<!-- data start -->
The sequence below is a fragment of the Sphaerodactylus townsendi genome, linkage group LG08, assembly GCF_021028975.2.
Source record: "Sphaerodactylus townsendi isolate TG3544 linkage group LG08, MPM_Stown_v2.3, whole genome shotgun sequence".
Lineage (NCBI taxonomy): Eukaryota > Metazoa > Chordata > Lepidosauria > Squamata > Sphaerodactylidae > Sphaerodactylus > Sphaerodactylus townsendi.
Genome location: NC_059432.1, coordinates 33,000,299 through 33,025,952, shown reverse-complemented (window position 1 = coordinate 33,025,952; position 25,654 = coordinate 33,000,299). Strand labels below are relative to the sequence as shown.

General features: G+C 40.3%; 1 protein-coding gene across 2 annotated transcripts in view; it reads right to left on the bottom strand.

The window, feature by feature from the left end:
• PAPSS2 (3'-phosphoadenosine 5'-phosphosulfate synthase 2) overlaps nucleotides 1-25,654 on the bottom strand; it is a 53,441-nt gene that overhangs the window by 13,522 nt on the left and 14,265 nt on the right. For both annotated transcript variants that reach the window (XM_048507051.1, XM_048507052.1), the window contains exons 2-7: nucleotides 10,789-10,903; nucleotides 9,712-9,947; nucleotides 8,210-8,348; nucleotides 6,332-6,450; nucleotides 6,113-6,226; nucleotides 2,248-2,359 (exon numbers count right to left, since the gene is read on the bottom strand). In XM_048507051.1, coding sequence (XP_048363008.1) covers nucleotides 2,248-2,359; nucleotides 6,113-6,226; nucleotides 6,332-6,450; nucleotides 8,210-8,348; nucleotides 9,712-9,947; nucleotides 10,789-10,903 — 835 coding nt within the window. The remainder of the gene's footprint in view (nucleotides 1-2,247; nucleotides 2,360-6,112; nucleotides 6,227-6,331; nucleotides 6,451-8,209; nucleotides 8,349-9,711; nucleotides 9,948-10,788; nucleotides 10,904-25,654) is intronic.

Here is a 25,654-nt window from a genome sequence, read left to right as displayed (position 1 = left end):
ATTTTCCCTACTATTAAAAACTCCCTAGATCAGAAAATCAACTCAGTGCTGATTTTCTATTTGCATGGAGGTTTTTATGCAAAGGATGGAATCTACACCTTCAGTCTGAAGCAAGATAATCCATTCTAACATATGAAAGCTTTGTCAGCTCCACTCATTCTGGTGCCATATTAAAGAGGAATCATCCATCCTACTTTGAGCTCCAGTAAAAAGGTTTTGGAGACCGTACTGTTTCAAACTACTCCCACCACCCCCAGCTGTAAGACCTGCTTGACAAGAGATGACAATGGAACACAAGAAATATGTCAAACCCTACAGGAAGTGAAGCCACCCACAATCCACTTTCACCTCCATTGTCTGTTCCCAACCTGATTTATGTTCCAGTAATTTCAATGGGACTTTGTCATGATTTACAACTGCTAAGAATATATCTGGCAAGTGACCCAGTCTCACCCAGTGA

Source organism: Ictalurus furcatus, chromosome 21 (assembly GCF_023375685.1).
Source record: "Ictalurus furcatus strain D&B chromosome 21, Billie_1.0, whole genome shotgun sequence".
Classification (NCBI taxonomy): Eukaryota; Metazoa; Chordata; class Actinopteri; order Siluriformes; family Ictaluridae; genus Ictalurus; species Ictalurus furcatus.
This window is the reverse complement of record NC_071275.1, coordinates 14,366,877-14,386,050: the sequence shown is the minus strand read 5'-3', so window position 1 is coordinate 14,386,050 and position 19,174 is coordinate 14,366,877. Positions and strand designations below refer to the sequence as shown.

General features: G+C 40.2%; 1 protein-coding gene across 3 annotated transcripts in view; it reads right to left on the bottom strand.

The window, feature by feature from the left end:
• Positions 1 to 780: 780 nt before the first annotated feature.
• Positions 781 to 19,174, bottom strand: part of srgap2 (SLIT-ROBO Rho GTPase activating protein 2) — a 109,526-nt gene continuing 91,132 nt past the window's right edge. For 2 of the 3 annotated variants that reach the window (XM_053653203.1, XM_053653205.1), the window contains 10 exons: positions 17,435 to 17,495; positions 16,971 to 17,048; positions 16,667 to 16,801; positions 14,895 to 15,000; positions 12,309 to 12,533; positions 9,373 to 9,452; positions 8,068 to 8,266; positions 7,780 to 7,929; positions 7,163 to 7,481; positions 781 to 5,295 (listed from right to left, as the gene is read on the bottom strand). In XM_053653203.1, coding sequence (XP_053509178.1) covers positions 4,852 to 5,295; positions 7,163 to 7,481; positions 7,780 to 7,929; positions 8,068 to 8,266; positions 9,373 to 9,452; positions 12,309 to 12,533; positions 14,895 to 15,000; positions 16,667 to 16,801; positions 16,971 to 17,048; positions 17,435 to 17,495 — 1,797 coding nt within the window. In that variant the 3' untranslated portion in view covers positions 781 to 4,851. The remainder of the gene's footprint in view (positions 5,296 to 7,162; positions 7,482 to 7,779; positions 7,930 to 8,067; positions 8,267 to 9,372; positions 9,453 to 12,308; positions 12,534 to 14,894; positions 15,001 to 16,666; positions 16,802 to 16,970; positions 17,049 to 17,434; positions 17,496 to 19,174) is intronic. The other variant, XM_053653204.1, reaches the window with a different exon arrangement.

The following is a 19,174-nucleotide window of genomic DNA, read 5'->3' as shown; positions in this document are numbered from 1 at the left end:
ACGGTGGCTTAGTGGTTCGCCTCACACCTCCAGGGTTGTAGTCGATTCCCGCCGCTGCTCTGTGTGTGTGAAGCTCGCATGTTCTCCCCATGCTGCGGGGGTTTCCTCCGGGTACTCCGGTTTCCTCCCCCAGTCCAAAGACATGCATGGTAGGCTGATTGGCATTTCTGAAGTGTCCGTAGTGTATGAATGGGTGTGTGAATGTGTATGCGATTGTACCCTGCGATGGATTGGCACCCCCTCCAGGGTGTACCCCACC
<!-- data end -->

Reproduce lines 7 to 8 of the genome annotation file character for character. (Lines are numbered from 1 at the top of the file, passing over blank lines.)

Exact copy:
• PAPSS2 (3'-phosphoadenosine 5'-phosphosulfate synthase 2) overlaps nucleotides 1-25,654 on the bottom strand; it is a 53,441-nt gene that overhangs the window by 13,522 nt on the left and 14,265 nt on the right. For both annotated transcript variants that reach the window (XM_048507051.1, XM_048507052.1), the window contains exons 2-7: nucleotides 10,789-10,903; nucleotides 9,712-9,947; nucleotides 8,210-8,348; nucleotides 6,332-6,450; nucleotides 6,113-6,226; nucleotides 2,248-2,359 (exon numbers count right to left, since the gene is read on the bottom strand). In XM_048507051.1, coding sequence (XP_048363008.1) covers nucleotides 2,248-2,359; nucleotides 6,113-6,226; nucleotides 6,332-6,450; nucleotides 8,210-8,348; nucleotides 9,712-9,947; nucleotides 10,789-10,903 — 835 coding nt within the window. The remainder of the gene's footprint in view (nucleotides 1-2,247; nucleotides 2,360-6,112; nucleotides 6,227-6,331; nucleotides 6,451-8,209; nucleotides 8,349-9,711; nucleotides 9,948-10,788; nucleotides 10,904-25,654) is intronic.

Here is a 25,654-nt window from a genome sequence, read left to right as displayed (position 1 = left end):